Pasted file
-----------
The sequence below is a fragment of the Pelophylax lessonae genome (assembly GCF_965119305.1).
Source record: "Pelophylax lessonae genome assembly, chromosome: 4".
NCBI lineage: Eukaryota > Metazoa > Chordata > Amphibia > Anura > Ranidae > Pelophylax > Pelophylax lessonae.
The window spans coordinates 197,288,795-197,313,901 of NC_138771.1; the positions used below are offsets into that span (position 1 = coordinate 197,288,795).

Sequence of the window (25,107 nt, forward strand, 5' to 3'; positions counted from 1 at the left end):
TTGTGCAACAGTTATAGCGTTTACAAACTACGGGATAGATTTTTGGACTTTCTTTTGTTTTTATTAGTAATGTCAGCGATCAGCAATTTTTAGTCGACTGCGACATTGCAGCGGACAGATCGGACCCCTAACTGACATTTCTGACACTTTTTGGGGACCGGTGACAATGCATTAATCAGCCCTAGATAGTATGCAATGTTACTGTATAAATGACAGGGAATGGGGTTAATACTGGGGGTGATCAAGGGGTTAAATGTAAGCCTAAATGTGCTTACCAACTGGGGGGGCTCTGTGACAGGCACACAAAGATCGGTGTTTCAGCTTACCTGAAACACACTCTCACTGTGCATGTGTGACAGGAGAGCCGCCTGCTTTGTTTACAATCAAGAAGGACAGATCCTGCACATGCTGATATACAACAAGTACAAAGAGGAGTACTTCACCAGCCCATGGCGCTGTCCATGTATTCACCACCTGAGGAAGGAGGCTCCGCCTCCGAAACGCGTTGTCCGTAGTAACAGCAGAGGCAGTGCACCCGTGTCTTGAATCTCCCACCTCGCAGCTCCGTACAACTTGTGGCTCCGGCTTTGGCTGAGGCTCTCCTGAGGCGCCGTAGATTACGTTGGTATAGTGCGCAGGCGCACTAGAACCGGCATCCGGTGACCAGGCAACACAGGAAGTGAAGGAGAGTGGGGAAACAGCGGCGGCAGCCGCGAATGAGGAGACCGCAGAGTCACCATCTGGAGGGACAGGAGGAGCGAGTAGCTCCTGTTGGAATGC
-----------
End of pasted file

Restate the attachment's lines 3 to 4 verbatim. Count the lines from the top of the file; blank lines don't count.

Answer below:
NCBI lineage: Eukaryota > Metazoa > Chordata > Amphibia > Anura > Ranidae > Pelophylax > Pelophylax lessonae.
The window spans coordinates 197,288,795-197,313,901 of NC_138771.1; the positions used below are offsets into that span (position 1 = coordinate 197,288,795).